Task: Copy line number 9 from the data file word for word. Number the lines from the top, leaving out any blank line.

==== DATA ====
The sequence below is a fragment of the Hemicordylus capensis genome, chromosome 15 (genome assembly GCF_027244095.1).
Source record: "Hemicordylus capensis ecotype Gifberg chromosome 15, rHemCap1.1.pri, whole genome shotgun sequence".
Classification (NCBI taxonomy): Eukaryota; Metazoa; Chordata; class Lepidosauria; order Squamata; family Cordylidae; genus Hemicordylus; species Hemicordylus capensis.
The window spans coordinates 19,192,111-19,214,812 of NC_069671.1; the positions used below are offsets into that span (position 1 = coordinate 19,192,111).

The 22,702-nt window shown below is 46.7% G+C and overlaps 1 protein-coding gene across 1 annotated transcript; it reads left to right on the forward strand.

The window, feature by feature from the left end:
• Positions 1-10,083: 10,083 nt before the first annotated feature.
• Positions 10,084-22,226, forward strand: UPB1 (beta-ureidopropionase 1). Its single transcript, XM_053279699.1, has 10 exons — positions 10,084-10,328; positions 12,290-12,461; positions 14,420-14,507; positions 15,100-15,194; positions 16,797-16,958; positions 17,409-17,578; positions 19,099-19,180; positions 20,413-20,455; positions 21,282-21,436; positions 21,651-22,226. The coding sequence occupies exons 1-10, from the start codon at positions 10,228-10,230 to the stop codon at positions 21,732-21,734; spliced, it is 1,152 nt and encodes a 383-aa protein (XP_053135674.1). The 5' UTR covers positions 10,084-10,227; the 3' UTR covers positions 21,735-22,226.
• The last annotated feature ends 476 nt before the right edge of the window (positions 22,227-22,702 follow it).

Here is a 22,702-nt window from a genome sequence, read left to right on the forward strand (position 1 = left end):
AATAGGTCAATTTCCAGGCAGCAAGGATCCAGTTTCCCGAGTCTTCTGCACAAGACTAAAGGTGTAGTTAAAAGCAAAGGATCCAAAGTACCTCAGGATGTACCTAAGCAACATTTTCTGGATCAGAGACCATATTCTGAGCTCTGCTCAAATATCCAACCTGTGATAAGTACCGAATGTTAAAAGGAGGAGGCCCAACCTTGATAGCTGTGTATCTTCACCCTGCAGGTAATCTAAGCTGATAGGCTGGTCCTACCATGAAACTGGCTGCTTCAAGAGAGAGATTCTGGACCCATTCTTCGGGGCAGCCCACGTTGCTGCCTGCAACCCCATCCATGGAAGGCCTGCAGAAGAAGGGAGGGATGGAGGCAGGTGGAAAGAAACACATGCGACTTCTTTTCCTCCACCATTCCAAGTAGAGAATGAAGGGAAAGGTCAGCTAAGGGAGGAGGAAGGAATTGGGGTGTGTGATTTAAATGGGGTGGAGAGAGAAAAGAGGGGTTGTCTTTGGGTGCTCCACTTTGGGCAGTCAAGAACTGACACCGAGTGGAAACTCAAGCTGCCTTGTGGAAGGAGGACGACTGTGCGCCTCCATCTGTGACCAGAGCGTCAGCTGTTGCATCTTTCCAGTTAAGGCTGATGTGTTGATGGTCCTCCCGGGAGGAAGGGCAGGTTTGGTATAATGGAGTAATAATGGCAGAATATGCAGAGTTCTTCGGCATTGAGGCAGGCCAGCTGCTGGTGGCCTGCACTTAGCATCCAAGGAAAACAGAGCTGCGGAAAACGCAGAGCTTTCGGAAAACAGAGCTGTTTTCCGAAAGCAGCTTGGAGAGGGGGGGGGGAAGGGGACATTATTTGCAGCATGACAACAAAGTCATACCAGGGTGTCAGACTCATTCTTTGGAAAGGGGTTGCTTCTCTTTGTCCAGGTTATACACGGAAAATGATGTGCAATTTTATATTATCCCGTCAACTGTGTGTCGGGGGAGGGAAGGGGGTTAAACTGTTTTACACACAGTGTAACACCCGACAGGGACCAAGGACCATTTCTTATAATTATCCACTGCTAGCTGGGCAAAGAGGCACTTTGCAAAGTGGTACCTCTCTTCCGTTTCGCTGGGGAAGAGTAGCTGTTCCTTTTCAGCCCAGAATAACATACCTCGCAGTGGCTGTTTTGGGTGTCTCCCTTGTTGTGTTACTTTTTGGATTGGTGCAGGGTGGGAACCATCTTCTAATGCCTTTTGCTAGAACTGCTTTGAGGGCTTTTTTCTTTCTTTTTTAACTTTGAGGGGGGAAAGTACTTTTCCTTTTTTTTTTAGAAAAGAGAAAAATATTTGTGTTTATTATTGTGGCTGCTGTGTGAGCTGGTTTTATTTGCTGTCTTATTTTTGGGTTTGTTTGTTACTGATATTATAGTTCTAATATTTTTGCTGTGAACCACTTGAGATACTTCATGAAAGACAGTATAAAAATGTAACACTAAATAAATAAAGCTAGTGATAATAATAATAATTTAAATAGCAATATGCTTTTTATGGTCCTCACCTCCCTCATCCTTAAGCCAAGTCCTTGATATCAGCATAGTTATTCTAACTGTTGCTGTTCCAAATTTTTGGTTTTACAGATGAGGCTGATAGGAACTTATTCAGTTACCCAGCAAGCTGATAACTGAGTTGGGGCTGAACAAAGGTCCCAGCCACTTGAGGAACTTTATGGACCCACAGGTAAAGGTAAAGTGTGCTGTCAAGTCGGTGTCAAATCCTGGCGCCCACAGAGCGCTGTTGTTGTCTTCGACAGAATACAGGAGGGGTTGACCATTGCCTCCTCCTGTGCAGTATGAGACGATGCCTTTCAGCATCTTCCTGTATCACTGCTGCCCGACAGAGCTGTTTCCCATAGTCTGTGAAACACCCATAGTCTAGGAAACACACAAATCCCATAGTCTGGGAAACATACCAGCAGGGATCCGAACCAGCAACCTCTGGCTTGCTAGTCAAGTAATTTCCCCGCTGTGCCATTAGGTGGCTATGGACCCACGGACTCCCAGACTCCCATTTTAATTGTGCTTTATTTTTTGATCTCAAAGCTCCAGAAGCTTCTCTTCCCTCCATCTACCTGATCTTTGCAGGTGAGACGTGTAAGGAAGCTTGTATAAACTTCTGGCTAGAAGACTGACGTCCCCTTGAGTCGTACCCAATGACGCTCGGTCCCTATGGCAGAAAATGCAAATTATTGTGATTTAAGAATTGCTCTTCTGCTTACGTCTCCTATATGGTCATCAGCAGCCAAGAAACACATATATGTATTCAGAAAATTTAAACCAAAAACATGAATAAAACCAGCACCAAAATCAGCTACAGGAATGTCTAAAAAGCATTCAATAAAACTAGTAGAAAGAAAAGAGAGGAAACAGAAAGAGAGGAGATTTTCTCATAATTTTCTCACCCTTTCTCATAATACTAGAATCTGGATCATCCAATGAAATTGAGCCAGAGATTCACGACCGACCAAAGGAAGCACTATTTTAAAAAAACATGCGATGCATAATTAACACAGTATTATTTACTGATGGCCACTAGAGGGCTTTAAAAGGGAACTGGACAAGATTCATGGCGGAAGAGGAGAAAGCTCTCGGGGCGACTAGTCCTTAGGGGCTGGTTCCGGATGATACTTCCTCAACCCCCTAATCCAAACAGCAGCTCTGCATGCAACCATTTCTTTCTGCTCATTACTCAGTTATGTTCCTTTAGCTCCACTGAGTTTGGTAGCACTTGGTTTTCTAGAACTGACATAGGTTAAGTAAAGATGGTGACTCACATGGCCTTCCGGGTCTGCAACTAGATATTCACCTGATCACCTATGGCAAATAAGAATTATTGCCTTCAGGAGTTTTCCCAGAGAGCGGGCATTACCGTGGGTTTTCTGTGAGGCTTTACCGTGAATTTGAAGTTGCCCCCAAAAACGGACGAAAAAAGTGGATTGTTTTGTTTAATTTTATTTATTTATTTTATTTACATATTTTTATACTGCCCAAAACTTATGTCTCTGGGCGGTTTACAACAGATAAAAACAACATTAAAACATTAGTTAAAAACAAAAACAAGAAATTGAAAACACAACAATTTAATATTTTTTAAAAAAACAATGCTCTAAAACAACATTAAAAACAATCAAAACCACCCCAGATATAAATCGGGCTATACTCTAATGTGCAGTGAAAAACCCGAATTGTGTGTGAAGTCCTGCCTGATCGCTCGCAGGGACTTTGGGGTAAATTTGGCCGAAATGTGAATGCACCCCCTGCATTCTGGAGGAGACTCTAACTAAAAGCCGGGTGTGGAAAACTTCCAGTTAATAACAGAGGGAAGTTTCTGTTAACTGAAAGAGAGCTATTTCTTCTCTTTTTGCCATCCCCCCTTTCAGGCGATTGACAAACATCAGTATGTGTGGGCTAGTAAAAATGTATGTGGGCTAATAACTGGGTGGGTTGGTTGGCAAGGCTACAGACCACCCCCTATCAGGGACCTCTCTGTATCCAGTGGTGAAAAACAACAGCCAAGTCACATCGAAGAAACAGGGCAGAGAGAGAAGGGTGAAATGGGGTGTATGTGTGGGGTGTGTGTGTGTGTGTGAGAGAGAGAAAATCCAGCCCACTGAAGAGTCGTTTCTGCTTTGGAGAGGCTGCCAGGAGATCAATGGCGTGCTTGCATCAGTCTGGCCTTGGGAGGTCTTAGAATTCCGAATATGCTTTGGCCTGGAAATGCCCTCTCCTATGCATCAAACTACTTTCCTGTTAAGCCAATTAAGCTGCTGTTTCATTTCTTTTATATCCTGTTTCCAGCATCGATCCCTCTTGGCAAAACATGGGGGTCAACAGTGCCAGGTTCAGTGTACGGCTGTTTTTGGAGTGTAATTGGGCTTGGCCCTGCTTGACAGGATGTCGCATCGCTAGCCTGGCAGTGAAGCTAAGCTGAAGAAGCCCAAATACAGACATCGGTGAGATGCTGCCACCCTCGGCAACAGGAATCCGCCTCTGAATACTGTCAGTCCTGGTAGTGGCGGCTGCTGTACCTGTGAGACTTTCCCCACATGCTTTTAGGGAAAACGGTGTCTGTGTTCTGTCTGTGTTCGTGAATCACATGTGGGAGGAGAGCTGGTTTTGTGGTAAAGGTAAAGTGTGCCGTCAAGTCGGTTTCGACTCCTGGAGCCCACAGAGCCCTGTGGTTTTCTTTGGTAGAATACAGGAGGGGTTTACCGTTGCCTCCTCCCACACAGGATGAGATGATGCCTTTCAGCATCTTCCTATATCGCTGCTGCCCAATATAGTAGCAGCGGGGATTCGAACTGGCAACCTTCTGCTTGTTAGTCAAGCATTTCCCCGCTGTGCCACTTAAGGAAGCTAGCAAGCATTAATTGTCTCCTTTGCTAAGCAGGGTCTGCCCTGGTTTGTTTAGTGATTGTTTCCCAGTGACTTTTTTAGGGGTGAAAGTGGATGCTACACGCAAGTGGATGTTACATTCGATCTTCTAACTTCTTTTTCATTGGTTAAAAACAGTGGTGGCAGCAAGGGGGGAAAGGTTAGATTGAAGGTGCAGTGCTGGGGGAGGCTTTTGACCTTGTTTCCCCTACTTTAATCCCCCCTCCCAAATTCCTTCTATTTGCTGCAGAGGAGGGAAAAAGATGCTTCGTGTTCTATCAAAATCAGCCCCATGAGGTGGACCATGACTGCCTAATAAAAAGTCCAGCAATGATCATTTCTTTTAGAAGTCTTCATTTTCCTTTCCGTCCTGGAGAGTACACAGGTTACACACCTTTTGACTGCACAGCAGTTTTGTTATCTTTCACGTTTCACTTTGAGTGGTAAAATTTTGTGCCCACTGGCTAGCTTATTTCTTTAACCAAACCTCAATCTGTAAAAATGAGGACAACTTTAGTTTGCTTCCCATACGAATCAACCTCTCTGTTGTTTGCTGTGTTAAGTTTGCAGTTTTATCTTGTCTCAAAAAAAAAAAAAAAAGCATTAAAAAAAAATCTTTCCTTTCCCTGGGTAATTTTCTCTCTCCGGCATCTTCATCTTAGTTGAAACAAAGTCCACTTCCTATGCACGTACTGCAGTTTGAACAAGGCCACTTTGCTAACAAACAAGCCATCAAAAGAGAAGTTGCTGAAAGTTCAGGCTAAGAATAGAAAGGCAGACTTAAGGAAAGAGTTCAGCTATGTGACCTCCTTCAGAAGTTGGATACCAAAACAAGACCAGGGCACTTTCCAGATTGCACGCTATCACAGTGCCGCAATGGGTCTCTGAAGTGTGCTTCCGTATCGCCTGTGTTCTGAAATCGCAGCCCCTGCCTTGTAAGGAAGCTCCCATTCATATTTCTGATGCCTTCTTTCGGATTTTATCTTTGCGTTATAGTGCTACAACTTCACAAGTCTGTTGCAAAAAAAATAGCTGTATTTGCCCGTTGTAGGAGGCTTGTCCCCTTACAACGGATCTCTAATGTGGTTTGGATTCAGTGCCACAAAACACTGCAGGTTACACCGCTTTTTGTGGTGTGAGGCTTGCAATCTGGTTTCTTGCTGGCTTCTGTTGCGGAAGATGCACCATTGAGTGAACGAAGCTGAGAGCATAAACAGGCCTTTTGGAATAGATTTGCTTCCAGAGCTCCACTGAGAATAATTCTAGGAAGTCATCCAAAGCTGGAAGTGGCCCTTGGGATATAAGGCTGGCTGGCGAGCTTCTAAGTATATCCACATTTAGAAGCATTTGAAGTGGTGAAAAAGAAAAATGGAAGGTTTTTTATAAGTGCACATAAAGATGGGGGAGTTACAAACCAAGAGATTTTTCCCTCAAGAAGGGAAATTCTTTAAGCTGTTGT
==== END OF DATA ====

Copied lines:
• The last annotated feature ends 476 nt before the right edge of the window (positions 22,227-22,702 follow it).